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dc.contributor.authorSeo, Hyodae  Concept link
dc.date.accessioned2017-10-18T15:51:00Z
dc.date.available2018-03-08T09:57:42Z
dc.date.issued2017-09-08
dc.identifier.citationJournal of Climate 30 (2017): 8061-8080en_US
dc.identifier.urihttps://hdl.handle.net/1912/9311
dc.descriptionAuthor Posting. © American Meteorological Society, 2017. This article is posted here by permission of American Meteorological Society for personal use, not for redistribution. The definitive version was published in Journal of Climate 30 (2017): 8061-8080, doi:10.1175/JCLI-D-16-0834.1.en_US
dc.description.abstractDuring the southwest monsoons, the Arabian Sea (AS) develops highly energetic mesoscale variability associated with the Somali Current (SC), Great Whirl (GW), and cold filaments (CF). The resultant high-amplitude anomalies and gradients of sea surface temperature (SST) and surface currents modify the wind stress, triggering the so-called mesoscale coupled feedbacks. This study uses a high-resolution regional coupled model with a novel coupling procedure that separates spatial scales of the air–sea coupling to show that SST and surface currents are coupled to the atmosphere at distinct spatial scales, exerting distinct dynamic influences. The effect of mesoscale SST–wind interaction is manifested most strongly in wind work and Ekman pumping over the GW, primarily affecting the position of GW and the separation latitude of the SC. If this effect is suppressed, enhanced wind work and a weakened Ekman pumping dipole cause the GW to extend northeastward, delaying the SC separation by 1°. Current–wind interaction, in contrast, is related to the amount of wind energy input. When it is suppressed, especially as a result of background-scale currents, depth-integrated kinetic energy, both the mean and eddy, is significantly enhanced. Ekman pumping velocity over the GW is overly negative because of a lack of vorticity that offsets the wind stress curl, further invigorating the GW. Moreover, significant changes in time-mean SST and evaporation are generated in response to the current–wind interaction, accompanied by a noticeable southward shift in the Findlater Jet. The significant increase in moisture transport in the central AS implies that air–sea interaction mediated by the surface current is a potentially important process for simulation and prediction of the monsoon rainfall.en_US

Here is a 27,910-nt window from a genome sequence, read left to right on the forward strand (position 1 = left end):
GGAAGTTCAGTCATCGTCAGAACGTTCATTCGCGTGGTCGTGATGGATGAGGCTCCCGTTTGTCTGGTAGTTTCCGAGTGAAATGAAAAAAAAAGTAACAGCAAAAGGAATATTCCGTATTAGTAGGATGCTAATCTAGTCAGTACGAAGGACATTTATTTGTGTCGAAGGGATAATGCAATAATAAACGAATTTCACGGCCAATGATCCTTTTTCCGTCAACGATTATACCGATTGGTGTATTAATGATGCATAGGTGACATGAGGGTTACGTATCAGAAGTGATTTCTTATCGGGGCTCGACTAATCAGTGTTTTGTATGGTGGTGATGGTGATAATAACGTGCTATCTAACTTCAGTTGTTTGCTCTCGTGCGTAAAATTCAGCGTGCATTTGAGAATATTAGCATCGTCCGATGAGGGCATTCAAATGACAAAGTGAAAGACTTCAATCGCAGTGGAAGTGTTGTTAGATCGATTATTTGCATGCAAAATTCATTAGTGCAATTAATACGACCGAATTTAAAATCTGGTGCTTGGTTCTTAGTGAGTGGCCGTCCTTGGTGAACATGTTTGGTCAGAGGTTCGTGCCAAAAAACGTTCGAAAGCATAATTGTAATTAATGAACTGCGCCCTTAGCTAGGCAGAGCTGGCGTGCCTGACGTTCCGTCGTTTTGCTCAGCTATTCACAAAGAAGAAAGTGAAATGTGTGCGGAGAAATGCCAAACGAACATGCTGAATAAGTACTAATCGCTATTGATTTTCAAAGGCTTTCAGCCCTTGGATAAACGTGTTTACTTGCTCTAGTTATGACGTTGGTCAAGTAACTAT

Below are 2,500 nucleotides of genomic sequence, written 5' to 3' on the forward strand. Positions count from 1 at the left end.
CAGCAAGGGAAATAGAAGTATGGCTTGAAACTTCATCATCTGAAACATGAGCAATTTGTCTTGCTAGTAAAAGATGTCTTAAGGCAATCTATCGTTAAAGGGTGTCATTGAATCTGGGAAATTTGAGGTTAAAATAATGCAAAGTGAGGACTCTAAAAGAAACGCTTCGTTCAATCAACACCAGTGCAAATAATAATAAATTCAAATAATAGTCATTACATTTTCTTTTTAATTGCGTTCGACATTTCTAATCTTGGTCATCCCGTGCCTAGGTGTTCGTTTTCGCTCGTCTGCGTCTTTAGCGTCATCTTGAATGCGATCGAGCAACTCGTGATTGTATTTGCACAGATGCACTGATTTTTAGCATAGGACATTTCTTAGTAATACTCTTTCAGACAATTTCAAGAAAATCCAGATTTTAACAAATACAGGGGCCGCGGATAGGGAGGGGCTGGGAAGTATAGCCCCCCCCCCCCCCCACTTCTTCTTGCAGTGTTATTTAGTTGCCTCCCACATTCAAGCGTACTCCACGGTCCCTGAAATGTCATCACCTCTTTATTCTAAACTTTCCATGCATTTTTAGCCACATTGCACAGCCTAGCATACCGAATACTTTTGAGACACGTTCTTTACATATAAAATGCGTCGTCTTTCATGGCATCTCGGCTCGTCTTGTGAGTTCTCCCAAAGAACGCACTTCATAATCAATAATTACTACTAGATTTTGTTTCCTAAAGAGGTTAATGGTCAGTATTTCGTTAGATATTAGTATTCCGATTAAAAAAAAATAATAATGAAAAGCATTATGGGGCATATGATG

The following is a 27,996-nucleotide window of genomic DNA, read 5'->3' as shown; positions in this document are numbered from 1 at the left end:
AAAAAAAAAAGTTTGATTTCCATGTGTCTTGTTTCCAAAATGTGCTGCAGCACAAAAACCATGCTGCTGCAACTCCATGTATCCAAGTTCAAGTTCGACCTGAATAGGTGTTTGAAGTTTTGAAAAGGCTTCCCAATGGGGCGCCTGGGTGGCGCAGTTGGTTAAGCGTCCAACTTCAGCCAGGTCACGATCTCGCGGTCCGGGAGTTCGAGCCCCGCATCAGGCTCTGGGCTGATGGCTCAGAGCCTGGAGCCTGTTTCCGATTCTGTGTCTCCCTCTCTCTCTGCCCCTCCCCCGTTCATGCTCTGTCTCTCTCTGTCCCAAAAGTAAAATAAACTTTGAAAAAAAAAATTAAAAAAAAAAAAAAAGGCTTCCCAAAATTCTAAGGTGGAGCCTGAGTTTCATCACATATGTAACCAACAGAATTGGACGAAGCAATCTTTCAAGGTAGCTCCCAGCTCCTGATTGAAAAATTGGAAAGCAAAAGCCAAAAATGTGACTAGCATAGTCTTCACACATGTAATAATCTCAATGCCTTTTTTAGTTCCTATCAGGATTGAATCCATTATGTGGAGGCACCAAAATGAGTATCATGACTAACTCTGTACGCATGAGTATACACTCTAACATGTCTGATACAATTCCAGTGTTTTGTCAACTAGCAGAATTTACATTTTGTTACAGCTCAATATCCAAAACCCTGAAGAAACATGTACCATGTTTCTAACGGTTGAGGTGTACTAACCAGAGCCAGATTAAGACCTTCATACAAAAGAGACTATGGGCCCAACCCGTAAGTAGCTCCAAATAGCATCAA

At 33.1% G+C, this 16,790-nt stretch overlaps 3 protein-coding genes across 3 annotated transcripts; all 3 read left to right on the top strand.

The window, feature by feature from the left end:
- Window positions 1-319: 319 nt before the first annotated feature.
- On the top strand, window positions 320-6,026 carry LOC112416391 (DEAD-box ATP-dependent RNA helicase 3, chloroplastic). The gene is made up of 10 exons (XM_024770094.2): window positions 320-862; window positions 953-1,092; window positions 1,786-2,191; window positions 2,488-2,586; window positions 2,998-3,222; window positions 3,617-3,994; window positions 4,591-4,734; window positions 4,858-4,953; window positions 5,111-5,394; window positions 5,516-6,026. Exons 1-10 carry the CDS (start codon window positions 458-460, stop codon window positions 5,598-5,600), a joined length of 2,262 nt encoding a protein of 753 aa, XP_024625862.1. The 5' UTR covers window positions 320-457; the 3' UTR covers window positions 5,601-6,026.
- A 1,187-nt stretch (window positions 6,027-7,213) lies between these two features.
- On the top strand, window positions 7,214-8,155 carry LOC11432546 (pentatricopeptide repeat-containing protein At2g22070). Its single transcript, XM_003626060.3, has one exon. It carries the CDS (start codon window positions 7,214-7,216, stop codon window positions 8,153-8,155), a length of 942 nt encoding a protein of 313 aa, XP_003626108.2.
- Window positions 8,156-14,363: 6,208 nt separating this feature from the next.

dc.description.sponsorshipThis work is supported by ONR (N00014-15-1-2588 and N00014-17-1-2398), NSF (OCE- 1419235), and NOAA (NA15OAR4310176).en_US
dc.language.isoen_USen_US
dc.publisherAmerican Meteorological Societyen_US
dc.relation.urihttps://doi.org/10.1175/JCLI-D-16-0834.1
dc.subjectIndian Oceanen_US
dc.subjectWind stressen_US
dc.subjectEkman pumpingen_US
dc.subjectMonsoonsen_US
dc.subjectAir-sea interactionen_US
dc.subjectCoupled modelsen_US
dc.titleDistinct influence of air–sea interactions mediated by mesoscale sea surface temperature and surface current in the Arabian Seaen_US
dc.typeArticleen_US
dc.description.embargo2018-03-08en_US
dc.identifier.doi10.1175/JCLI-D-16-0834.1


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